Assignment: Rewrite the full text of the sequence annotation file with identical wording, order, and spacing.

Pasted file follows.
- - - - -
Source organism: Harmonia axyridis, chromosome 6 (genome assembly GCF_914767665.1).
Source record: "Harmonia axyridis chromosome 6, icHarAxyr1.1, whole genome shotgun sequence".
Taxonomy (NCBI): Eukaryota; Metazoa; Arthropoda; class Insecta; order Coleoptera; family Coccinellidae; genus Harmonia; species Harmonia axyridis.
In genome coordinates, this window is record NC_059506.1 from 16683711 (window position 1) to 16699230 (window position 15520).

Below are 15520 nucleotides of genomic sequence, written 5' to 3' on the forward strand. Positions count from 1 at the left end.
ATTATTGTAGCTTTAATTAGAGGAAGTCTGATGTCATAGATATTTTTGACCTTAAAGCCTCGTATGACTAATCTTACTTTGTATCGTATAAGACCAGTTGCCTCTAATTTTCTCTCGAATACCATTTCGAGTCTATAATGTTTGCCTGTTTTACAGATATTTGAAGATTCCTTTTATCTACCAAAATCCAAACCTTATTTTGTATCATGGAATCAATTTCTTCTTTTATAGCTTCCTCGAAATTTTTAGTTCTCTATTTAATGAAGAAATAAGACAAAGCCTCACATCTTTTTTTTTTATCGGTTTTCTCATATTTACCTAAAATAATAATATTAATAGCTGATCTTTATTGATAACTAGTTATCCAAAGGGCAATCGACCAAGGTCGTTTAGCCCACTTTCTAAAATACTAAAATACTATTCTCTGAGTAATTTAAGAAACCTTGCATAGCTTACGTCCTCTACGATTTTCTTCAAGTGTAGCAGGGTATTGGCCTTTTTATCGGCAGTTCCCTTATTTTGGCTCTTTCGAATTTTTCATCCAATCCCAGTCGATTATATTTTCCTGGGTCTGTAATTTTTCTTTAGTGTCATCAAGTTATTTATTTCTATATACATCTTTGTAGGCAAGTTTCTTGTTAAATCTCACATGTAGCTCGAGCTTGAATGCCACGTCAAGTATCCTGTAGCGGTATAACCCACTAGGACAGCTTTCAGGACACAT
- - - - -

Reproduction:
Source organism: Harmonia axyridis, chromosome 6 (genome assembly GCF_914767665.1).
Source record: "Harmonia axyridis chromosome 6, icHarAxyr1.1, whole genome shotgun sequence".
Taxonomy (NCBI): Eukaryota; Metazoa; Arthropoda; class Insecta; order Coleoptera; family Coccinellidae; genus Harmonia; species Harmonia axyridis.
In genome coordinates, this window is record NC_059506.1 from 16683711 (window position 1) to 16699230 (window position 15520).

Below are 15520 nucleotides of genomic sequence, written 5' to 3' on the forward strand. Positions count from 1 at the left end.
ATTATTGTAGCTTTAATTAGAGGAAGTCTGATGTCATAGATATTTTTGACCTTAAAGCCTCGTATGACTAATCTTACTTTGTATCGTATAAGACCAGTTGCCTCTAATTTTCTCTCGAATACCATTTCGAGTCTATAATGTTTGCCTGTTTTACAGATATTTGAAGATTCCTTTTATCTACCAAAATCCAAACCTTATTTTGTATCATGGAATCAATTTCTTCTTTTATAGCTTCCTCGAAATTTTTAGTTCTCTATTTAATGAAGAAATAAGACAAAGCCTCACATCTTTTTTTTTTATCGGTTTTCTCATATTTACCTAAAATAATAATATTAATAGCTGATCTTTATTGATAACTAGTTATCCAAAGGGCAATCGACCAAGGTCGTTTAGCCCACTTTCTAAAATACTAAAATACTATTCTCTGAGTAATTTAAGAAACCTTGCATAGCTTACGTCCTCTACGATTTTCTTCAAGTGTAGCAGGGTATTGGCCTTTTTATCGGCAGTTCCCTTATTTTGGCTCTTTCGAATTTTTCATCCAATCCCAGTCGATTATATTTTCCTGGGTCTGTAATTTTTCTTTAGTGTCATCAAGTTATTTATTTCTATATACATCTTTGTAGGCAAGTTTCTTGTTAAATCTCACATGTAGCTCGAGCTTGAATGCCACGTCAAGTATCCTGTAGCGGTATAACCCACTAGGACAGCTTTCAGGACACAT